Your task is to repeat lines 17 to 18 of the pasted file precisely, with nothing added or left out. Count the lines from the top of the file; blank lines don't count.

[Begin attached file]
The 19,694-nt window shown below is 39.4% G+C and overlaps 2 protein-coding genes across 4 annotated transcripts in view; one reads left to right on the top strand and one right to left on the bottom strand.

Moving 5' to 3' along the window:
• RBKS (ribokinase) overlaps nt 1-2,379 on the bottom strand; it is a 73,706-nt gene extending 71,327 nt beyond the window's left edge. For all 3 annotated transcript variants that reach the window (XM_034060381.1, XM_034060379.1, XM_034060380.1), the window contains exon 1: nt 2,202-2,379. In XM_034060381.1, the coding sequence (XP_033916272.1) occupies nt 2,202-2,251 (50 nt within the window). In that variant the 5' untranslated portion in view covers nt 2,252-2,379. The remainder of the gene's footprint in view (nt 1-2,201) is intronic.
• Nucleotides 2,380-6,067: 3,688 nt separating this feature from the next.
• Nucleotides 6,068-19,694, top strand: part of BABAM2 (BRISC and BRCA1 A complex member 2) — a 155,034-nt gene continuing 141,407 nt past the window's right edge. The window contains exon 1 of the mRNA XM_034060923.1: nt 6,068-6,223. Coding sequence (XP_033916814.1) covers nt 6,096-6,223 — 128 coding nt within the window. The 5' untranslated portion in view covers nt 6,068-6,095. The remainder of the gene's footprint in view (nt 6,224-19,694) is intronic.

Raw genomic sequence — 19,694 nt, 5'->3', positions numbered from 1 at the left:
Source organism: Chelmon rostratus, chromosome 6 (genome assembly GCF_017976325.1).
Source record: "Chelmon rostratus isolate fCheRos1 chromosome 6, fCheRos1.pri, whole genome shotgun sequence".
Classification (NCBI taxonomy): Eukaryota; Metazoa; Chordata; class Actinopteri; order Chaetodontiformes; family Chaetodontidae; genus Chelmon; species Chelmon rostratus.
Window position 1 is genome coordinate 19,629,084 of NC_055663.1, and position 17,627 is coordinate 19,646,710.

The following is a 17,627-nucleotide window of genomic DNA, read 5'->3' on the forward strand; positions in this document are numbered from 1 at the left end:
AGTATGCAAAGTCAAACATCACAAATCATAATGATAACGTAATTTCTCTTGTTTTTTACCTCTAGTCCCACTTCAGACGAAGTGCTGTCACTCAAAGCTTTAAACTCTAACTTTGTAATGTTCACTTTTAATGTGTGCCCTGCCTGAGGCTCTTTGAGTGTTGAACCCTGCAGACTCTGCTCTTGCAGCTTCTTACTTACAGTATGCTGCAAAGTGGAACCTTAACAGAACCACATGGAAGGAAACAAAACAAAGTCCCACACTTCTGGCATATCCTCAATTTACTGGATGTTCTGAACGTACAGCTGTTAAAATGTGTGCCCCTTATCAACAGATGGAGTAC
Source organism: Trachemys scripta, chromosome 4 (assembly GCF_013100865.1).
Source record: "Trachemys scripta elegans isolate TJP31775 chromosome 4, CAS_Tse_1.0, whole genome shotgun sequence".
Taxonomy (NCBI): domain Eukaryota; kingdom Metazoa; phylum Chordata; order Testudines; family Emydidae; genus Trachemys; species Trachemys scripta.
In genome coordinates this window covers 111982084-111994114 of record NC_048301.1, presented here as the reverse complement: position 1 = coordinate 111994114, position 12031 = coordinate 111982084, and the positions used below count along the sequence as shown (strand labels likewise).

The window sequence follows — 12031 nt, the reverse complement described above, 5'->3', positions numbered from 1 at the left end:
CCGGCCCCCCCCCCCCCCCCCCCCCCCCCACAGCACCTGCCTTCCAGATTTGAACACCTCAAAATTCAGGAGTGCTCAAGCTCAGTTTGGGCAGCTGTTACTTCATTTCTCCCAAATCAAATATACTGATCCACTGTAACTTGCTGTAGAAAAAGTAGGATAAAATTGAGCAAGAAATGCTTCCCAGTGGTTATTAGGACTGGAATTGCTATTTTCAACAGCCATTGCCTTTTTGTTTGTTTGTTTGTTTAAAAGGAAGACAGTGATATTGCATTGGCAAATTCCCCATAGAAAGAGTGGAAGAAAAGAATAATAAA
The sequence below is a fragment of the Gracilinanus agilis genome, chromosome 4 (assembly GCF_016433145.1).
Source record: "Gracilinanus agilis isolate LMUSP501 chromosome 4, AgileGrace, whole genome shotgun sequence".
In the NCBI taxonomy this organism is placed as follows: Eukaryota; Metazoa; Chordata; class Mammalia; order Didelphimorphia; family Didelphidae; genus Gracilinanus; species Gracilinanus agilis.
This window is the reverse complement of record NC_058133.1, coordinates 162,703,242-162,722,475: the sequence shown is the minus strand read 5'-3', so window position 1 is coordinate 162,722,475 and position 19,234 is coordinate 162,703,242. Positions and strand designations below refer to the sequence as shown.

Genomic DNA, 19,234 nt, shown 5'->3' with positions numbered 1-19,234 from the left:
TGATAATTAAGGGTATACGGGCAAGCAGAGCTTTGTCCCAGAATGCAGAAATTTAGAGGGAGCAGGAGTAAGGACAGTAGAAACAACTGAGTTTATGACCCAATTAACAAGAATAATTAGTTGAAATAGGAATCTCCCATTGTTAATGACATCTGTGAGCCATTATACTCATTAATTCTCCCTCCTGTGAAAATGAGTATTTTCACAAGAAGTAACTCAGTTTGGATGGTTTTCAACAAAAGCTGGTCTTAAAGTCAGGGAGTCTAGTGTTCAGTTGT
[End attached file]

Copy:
The window sequence follows — 12031 nt, the reverse complement described above, 5'->3', positions numbered from 1 at the left end:
CCGGCCCCCCCCCCCCCCCCCCCCCCCCCACAGCACCTGCCTTCCAGATTTGAACACCTCAAAATTCAGGAGTGCTCAAGCTCAGTTTGGGCAGCTGTTACTTCATTTCTCCCAAATCAAATATACTGATCCACTGTAACTTGCTGTAGAAAAAGTAGGATAAAATTGAGCAAGAAATGCTTCCCAGTGGTTATTAGGACTGGAATTGCTATTTTCAACAGCCATTGCCTTTTTGTTTGTTTGTTTGTTTAAAAGGAAGACAGTGATATTGCATTGGCAAATTCCCCATAGAAAGAGTGGAAGAAAAGAATAATAAA